But I fear that that generosity and purity is in jeopardy.  Burma is on the brink of a shift towards more development and more exposure to the outside world.  It is undeniably a step towards freedom, because with a government that interacts more with the international community there will have to be more transparency with their internal policies.  But this world that they are about to emerge into will also introduce them to many things that will replace their old customs perhaps desensitize them to things that we see as commonplace in the Western world–like sex, drugs, criminal violence, etc.  Currently, sex and courtship is a private affair; drugs are strictly forbidden, and I found that the only people doing drugs are the ones wealthy enough to pay off the government and avoid consequences; and crime is unheard of.  You can pass out on the street as a foreigner, with no concept of where your “valuables” may be, and not have to worry about anyone even considering rummaging through your belongings.  It’s a mixed bag.  They will receive more freedoms, but with those freedoms, they will sacrifice many beautiful aspects of their culture as they accept the influence of the Western world.  All that said, the bottom line is that the steps being taken by the current government, seem to be what the people need.  It is the best for the people, even though there will be a cost.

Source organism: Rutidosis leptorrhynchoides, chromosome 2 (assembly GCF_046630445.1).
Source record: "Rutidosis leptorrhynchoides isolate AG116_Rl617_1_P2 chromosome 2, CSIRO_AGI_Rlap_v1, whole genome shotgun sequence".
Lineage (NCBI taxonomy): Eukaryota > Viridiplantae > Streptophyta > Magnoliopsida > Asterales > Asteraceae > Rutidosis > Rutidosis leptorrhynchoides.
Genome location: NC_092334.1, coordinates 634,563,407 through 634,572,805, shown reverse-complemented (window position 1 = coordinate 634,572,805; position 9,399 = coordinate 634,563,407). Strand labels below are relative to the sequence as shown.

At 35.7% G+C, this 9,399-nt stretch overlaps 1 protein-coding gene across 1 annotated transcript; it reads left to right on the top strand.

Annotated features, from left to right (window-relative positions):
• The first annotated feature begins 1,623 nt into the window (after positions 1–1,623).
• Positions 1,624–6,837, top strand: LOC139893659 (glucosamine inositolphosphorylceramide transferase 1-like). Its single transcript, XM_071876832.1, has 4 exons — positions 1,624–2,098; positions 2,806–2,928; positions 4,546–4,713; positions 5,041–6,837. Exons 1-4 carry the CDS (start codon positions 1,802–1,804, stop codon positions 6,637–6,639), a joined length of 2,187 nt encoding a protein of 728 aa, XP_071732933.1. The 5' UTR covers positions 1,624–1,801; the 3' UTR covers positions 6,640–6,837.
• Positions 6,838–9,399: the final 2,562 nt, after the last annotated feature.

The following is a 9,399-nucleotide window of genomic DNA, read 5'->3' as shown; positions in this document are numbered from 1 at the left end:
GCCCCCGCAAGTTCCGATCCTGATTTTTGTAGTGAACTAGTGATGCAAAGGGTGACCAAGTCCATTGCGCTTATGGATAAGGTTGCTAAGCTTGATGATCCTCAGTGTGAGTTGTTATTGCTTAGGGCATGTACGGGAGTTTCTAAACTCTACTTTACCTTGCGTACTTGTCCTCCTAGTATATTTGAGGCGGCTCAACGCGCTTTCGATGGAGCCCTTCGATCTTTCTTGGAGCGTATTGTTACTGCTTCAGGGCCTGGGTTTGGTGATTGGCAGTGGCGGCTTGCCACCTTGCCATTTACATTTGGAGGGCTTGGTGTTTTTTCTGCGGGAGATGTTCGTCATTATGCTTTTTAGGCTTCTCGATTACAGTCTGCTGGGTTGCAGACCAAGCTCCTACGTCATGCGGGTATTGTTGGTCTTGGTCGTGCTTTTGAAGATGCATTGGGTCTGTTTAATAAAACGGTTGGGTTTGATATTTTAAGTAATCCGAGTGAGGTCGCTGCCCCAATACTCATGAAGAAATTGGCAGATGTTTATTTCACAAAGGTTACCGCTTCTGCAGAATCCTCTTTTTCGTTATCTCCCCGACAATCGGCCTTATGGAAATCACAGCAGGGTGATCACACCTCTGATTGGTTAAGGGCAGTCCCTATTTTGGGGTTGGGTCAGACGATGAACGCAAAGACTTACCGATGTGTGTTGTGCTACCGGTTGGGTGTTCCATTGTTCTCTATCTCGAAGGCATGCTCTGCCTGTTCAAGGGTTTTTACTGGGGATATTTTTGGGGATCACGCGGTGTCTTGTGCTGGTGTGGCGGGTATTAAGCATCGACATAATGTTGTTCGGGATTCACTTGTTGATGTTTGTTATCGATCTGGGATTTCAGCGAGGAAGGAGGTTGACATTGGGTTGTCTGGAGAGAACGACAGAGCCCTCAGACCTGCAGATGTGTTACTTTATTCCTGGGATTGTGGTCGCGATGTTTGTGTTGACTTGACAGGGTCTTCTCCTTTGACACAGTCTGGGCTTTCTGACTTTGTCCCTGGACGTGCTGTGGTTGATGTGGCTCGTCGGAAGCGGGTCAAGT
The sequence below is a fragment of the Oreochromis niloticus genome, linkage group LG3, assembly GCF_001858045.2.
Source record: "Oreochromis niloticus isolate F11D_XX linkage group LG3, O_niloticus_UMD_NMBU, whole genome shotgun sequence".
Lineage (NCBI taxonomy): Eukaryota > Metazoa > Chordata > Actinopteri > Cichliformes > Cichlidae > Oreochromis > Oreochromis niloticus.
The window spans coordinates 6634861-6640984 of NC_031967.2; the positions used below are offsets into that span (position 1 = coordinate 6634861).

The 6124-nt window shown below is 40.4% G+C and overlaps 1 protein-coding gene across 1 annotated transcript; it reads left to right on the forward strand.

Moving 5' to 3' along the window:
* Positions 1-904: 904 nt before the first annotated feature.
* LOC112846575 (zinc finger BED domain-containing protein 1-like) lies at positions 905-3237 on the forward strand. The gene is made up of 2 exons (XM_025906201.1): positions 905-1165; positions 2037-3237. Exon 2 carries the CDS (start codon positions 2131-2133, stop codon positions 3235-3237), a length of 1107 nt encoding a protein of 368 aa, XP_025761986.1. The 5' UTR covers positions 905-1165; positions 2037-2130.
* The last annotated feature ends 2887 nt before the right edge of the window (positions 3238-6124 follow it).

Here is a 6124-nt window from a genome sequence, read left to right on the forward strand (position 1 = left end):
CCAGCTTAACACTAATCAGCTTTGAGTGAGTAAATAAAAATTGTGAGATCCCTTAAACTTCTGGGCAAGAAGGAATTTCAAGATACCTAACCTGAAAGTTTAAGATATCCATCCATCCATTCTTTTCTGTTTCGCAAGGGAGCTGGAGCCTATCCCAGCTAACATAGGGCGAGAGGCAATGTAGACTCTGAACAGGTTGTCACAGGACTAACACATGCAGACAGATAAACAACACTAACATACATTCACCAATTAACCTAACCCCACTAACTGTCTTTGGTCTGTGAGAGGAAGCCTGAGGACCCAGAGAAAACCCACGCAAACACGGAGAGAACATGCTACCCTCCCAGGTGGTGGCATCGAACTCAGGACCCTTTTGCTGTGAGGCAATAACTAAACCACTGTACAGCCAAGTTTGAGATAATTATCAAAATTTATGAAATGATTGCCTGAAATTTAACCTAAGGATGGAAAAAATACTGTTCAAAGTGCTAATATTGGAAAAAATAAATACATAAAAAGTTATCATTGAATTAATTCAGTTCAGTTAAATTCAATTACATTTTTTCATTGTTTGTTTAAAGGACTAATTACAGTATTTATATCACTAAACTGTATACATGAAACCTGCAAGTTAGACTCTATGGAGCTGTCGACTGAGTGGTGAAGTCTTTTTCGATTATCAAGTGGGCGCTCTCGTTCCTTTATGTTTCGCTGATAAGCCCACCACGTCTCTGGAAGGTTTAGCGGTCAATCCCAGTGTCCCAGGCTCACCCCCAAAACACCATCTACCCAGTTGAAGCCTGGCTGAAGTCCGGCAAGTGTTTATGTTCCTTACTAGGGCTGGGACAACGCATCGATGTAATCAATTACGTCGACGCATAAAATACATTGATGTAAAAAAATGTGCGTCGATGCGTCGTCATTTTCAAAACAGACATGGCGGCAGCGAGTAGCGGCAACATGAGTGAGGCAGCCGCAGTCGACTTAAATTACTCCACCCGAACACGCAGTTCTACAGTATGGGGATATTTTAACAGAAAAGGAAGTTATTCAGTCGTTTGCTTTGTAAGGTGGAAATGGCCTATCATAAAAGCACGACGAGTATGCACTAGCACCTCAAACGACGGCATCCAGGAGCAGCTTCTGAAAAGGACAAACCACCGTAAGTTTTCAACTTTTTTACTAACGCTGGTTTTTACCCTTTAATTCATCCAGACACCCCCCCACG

In Mandalay, going around with Angelay, we stopped at the river to watch the sunset.  Approaching the river, we encountered children that came up to me and asked me for pens and paper.  I started searching through my bag.

“Don’t give them anything!”  Angelay said firmly, yanking my arm towards him and leading me away.

“Why not?  They don’t have anything! It’s just a pen, I have a million of them.”  I said.

“Yes, but you tourists just give them things, and then they learn to beg.  That’s not how the people of my country are.  They never were like that.  I hate it.  It’s nothing to you but it’s a lot to them.  You can’t just give them money, what does it teach them?”

Point taken.  I was just as bad as the tourists I saw in Bagan handing kids money.  Just because it’s pennies to us, and it feels so wrong not to give money, Angelay had a point: handing out money doesn’t help.  And accepting a ridiculous taxi fare, by the local standards, just because “it’s cheap compared to home,” is not OK either.  It just inspires kids to beg and taxi drivers to be pushy and persistent to get the tourists to take their rides.  It might make us feel charitable or like we’ve done a good deed, but it’s changing these people and their culture.